Clinical samples; regimens, oocyte yields, pregnancy outcomes and data collection
Baseline serum samples (cycle day 2-5) were obtained from 276 women who attended the clinic. Of these, 161 patients enrolled in an IVF or ICSI/IVF cycle. All samples irrespective of fertility treatment, were assayed for FSH, LH, AMH, sLHCGR and LH-sLHCGR; however, AMH together with LH data were not available for seven patients.
One mL follicular fluid samples were obtained during oocyte collection and were stored exactly as serum samples. For patients undergoing fertility treatment, the hormone data (FSH, LH, AMH) in conjunction with information on age, antral follicle count (AFC) and Body Mass Index (BMI) were used to determine the optimum dose for ovarian stimulation assuming a desired oocyte yield of 8-14 mature oocytes. Information on sLHCGR or LH-sLHCGR serum concentration, where known, was not used to alter patient treatment regimens. The majority of patients undertook a 'long-protocol' stimulation regimen with GnRH agonist down-regulation commenced in the luteal phase. Patients with a high baseline FSH level (> 10 IU/L) undertook a 'short protocol' stimulation regimen with GnRH antagonist control. Despite the attempt to 'normalise' the response in terms of oocyte yield, there was a wide variation with respect to the oocyte yield (range 1-39) and as expected there was a strong positive correlation between oocyte yield and AMH levels (see below). Given that there are no absolute cut-off values for 'low" and 'high responders' the patients were divided into three groups: High responders, with ≥ 15 oocytes; intermediate responders with 8-14 oocytes and low responders with a yield of ≤7 oocytes; 48.6 to 70.4% of the oocytes were fertilized; > 95% of the patients had two fresh embryos transferred. Each group was further sub-divided by the pregnancy outcome (i.e. pregnant or non-pregnant). In the high response group (54 patients), 17 (31.5%) became pregnant, 14 did not become pregnant and 23 (42.6%) had all their embryos frozen due to a significant risk of OHSS. In the intermediate responder group (54 patients), 27 (50%) became pregnant. In the low response group (53 patients), 13 (24.5%) became pregnant and 40 did not. Pregnancy was initially confirmed by hCG test and by ultrasound scan showing fetus at around 7 wk following transfer.
sLHCGR is detected in follicular fluid, plasma and serum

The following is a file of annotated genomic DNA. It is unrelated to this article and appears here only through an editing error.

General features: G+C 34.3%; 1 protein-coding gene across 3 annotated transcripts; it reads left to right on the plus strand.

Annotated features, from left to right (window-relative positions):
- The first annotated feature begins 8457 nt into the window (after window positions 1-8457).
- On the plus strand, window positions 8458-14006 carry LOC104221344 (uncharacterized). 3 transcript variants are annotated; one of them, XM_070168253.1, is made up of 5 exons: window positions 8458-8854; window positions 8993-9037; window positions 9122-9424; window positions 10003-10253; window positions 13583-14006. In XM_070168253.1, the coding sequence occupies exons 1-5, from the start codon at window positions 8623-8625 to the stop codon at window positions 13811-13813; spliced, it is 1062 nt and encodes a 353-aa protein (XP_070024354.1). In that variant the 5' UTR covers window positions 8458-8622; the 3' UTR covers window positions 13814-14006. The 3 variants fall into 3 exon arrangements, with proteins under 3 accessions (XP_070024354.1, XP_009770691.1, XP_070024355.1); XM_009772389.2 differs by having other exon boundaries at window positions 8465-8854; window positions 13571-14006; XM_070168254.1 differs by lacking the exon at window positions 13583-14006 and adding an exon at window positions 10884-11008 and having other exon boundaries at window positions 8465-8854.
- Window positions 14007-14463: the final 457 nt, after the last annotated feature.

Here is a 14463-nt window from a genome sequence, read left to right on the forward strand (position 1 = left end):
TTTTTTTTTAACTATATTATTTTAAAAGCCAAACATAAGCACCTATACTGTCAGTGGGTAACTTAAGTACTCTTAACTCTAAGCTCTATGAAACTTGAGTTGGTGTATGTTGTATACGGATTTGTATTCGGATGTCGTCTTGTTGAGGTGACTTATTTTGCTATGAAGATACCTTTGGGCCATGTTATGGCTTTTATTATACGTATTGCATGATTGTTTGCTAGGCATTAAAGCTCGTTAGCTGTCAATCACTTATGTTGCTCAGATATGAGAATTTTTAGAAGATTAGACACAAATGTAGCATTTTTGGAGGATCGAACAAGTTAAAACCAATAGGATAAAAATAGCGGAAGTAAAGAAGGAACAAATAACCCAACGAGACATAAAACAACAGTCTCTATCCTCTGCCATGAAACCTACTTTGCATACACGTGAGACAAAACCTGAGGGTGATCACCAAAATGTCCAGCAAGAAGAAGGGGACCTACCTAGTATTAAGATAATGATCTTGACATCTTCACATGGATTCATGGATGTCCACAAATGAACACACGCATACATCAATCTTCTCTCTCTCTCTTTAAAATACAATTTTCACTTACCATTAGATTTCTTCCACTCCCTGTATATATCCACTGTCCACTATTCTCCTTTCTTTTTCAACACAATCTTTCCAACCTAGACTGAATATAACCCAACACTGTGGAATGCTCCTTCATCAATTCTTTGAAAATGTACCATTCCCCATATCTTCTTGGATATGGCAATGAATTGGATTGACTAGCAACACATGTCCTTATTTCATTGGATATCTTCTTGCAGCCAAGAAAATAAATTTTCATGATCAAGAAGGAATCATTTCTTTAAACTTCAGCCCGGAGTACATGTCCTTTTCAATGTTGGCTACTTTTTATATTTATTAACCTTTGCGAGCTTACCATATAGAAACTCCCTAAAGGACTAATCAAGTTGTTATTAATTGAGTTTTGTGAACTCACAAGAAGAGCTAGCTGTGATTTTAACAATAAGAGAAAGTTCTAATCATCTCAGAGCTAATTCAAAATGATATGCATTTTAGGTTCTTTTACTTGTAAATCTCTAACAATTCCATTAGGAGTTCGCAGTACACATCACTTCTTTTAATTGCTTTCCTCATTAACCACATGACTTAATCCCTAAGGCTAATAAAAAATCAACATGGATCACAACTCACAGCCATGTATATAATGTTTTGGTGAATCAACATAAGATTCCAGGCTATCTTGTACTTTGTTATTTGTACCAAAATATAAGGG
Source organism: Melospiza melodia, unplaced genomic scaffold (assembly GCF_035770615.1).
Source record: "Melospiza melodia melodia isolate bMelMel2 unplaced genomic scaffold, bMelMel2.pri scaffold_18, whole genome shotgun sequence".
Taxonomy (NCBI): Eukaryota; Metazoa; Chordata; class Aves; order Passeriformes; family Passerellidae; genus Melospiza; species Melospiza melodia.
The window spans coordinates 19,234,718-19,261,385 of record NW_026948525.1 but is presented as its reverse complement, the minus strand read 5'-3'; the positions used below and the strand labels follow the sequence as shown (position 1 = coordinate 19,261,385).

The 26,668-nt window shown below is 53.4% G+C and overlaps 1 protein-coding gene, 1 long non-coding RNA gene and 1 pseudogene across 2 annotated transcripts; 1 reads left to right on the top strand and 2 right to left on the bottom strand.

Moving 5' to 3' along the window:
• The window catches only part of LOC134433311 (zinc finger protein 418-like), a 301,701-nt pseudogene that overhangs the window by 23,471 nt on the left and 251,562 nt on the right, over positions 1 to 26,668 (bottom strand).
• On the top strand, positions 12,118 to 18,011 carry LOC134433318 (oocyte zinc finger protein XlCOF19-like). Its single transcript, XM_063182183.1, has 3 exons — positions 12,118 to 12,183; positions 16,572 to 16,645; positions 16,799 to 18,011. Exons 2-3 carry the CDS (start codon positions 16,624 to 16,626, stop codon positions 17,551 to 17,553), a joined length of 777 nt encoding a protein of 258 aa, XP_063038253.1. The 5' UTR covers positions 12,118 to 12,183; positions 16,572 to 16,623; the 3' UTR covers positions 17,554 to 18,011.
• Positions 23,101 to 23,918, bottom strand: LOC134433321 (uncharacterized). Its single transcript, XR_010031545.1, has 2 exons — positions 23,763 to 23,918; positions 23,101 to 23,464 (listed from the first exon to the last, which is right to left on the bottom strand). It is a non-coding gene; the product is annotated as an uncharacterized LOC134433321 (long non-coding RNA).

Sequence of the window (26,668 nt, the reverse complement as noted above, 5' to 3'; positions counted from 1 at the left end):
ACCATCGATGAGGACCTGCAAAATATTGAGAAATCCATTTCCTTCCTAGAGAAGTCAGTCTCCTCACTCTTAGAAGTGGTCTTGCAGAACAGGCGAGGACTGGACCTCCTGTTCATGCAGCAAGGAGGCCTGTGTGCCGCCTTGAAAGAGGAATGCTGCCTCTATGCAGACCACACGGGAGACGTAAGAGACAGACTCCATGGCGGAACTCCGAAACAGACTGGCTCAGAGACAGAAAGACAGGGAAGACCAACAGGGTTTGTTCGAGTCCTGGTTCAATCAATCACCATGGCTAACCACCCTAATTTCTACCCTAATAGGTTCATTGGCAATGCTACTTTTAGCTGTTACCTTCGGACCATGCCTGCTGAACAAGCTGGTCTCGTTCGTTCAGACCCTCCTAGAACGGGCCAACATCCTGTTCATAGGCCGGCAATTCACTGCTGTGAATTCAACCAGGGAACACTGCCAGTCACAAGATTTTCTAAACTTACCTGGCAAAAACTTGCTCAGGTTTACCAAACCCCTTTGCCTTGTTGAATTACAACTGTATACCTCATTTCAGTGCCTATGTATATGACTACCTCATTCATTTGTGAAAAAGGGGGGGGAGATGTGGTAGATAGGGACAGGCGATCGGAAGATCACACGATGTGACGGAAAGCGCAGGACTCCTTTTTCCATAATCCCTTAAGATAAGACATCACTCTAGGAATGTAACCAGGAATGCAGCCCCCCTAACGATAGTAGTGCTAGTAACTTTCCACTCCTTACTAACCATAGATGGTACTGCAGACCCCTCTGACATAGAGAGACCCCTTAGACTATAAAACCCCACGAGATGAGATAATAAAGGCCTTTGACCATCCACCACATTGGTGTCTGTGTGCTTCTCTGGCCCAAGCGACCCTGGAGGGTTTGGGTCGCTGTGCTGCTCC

In a comparative analysis, 8 pairs of pre-treatment serum and follicular fluid (following LH or hCG ovarian stimulation) from 8 patients undergoing fertility treatment were assayed for sLHCGR. Although the mean concentration of sLHCGR was always higher (≥1.9-fold) in the serum compared to the follicular fluid, concentrations in each followed a similar pattern. In some patients sLHCGR was undetectable in both serum and follicular fluid (data not shown). Concentrations of sLHCGR in paired plasma and serum samples from either pregnant or non-pregnant women were generally comparable (data not shown).
Low and high serum AMH are inversely related to pre-treatment LHCGR/LH-LHCGR concentrations
More than 30% of all patients tested have high serum sLHCGR
Age negatively correlates with pre-treatment sLHCGR levels in non-OHSS women
High pre-treatment serum sLHCGR is negatively associated with oocyte yield
High LH-sLHCGR concentrations correspond with poor treatment outcomes in low responders
The results shown above (Figure 5a and 5b) prompted examination of the fraction of sLHCGR bound to the hormone (LH-sLHCGR). The percentage of sLHCGR bound to LH (LH-sLHCGR) with respect to the yield of oocytes was analyzed for women who did not become pregnant (Figure 5c) or who became pregnant (Figure 5d). Of those who produced few oocytes (≤7) and who failed to become pregnant, many had a larger fraction of the serum sLHCGR bound to LH. Indeed, the saturation levels of sLHCGR with LH (expressed as a percentage of sLHCGR/LH-sLHCGR) in those who produced few oocytes (≤7) and did not become pregnant were on average similar to those with an intermediate number of oocytes (8-14 oocytes) who did become pregnant (15% versus 14% respectively). Intriguingly, in those with an intermediate number of oocytes (8-14 oocytes) who failed to become pregnant, the average percentage saturation of sLHCGR by LH was just 7%. By contrast, the average percentage saturation of sLHCGR by LH in 12 of 13 women who produced few oocytes (≤7) and who did become pregnant was 6%, suggesting that a downward shift in sLHCGR saturation levels may have enabled pregnancy in these low responders. A similar shift in sLHCGR saturation levels was noted in high responders, where those who became pregnant had a lower saturation level (7%) compared to those who failed to become pregnant (11%). Overall, these data suggest that the saturation level of sLHCGR by LH may be an important pregnancy determinant. High pre-treatment LH saturation levels of sLHCGR, coupled with either a low or high oocyte yield following COS, may be a useful indicator of poor treatment outcome.